Above is a photo of my friend, Marquis. The words above, as well as the ones to follow, are his own. He was one of the participants who filled one of the 23-hours inside of the mock solitary confinement cell at UCLA during October 2014, the Month of Resistance Against Mass Incarceration.
What makes Marquis unique, you might ask? He actually served 15 of his young 36 year life inside a state penitentiary in Texas for a first offense, non-violent crime. Seven of those 15 years were spent in solitary confinement, so he speaks from first-hand experience and from his heart. But even after that, he still doesn’t feel he’s paid his full debt to society. I’ll tell you this, contrary to what many people’s perceptions are about so-called ex cons, the young man is very intelligent and bright, very well spoken, wise, and very open and honest about his experience inside the system. And he is committed to changing it.
Here are some of his most notable remarks as he spoke to an 18 year-old about his solitary confinement and incarceration experience:
– I have no regrets, no quarrels with the time I served. I did the crime. My issue is with the product that the prisons are producing.
– The intent of prison is NOT to reform or rehabilitate inmates, it is to torture, abuse, and use. It actually breeds an even more violent and criminal mind than the one that entered the prison, one that has little regard for life due to the violent nature of the prison environment. It eats away at their conscience.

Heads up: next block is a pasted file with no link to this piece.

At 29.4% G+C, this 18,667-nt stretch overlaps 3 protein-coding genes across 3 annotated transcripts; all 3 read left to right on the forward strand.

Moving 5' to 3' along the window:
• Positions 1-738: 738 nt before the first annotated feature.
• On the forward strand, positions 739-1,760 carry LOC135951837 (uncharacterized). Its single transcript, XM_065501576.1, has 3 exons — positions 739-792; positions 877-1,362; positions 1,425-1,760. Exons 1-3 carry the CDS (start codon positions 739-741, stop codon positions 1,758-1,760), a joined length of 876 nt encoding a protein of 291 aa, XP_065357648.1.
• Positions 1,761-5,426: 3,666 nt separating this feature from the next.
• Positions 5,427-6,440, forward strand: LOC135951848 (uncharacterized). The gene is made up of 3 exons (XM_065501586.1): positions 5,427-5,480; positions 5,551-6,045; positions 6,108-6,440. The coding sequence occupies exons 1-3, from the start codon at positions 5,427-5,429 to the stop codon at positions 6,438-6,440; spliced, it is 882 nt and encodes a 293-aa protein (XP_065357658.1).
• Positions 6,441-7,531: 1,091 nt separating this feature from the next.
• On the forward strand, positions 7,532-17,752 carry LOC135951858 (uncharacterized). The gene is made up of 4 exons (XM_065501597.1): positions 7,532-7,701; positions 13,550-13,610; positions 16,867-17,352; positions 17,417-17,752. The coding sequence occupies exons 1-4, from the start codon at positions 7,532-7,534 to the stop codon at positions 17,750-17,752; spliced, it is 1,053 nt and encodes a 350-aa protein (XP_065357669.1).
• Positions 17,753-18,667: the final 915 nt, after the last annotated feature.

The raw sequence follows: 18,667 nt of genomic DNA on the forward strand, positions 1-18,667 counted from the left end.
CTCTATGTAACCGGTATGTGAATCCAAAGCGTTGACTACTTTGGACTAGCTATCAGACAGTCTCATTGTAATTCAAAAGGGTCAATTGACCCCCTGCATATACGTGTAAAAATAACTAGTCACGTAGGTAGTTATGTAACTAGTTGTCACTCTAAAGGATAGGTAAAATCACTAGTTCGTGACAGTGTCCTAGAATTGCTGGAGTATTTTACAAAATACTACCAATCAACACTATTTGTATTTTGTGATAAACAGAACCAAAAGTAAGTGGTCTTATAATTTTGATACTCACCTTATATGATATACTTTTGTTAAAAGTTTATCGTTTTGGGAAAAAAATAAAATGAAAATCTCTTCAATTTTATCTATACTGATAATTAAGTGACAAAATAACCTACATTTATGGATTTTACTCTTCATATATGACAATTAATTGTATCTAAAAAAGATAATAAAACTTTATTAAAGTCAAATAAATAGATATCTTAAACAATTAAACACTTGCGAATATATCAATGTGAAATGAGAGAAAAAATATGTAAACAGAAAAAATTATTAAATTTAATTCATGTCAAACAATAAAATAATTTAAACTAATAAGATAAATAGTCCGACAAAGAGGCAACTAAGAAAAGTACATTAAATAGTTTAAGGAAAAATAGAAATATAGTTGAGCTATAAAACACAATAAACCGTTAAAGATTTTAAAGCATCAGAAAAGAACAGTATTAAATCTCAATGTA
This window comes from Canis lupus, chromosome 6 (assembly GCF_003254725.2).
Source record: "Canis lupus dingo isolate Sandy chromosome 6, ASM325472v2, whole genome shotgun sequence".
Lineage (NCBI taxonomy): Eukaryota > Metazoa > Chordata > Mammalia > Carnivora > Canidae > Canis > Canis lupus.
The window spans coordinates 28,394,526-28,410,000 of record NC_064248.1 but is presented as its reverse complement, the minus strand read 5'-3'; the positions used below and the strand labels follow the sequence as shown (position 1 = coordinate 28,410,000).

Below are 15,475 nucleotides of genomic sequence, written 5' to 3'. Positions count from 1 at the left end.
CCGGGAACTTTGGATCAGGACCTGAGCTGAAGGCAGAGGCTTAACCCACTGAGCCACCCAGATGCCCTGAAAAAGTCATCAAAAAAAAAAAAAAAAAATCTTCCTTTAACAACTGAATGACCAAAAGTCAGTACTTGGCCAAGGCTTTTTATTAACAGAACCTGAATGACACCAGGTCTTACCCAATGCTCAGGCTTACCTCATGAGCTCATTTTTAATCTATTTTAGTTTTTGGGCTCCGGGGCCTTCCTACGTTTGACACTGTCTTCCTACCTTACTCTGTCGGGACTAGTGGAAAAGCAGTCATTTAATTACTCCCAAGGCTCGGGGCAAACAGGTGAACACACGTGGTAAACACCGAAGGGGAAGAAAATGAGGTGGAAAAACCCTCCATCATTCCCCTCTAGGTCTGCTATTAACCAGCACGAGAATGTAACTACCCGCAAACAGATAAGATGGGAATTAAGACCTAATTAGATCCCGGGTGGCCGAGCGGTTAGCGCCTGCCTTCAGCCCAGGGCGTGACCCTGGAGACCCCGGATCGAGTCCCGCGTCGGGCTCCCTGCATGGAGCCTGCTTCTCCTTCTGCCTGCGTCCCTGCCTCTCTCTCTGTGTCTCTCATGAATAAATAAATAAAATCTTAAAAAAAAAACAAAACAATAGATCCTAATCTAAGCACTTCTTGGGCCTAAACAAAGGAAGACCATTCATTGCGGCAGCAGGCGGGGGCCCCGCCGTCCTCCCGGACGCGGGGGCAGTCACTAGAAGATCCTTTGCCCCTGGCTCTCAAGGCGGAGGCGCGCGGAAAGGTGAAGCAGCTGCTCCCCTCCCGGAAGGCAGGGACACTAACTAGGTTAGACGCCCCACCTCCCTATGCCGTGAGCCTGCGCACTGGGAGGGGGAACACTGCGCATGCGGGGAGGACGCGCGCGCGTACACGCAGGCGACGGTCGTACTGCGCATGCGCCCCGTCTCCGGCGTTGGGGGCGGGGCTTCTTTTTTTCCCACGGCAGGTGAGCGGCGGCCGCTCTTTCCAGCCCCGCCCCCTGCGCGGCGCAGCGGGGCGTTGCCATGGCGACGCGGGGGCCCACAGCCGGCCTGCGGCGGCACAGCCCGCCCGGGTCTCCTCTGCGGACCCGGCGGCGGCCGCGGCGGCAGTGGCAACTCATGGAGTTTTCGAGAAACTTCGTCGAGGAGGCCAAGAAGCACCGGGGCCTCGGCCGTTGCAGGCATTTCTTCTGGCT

– I no longer have the right vote, so I have little political power to choose our leaders. So I’m doing things like this as my part to help create change.
– I skipped my plumbing 101 class at the community college today because this cause is so very important, not just to me but to all of us.
– Taxpayers footed the bill to feed me, clothe me, and house me for 15 years. I’m not even close to paying back that debt.
– Solitary confinement creates insanity in what was once a sane human being. It breaks down the mind.
– I was often beaten and spoken to harshly by corrections officers and other prison staff, for trying to organize and hold study groups, encourage reading, self education, and self discovery – true reform to other prisoners.
– I saw 60 year old men become so frustrated with themselves because they could write their name but could not use it in writing a sentence. What happens to one who can’t read or write when they re-enter society? We’ve failed him yet again.
– The only reason I was able to survive and come out relatively healthy and sane was because I was one of the 4% of inmates who had great family support. They sent me books, newspapers, magazines, etc; their contact and care is what helped me maintain my sanity.
– Your bed is about “this wide”, you can barely turn over in it, and you have a toilet/sink combo over in that corner.
– People don’t realize that by not ensuring a prison system that actually addresses the real (often mental and emotional) issues that many prisoners face, when released, those same people could be their neighbors. So do you want someone who’s a worse criminal than before around your family and children, or someone who’s going to be a contributing member of society?
– Solitary confinement corrupts the mind, so it is not strange that a detainee might draw an image on his wall and begin having conversations with it…or start masturbating to pictures of fully dressed women. Something just isn’t right about this type of treatment toward humans; on so many levels.
– On my day of release after 15 years of time served, they handed me $100 cash, and sent me on my way. If you’re lucky, that might get you a night in a hotel and a meal or two. But then what?
Marquis, much love to you my brother for speaking out so loudly against the system that has misused and abused you and millions of others. We need more brave ones like you to fight and win this war against mass incarceration, and finally put a halt to this slow genocide. Thank you!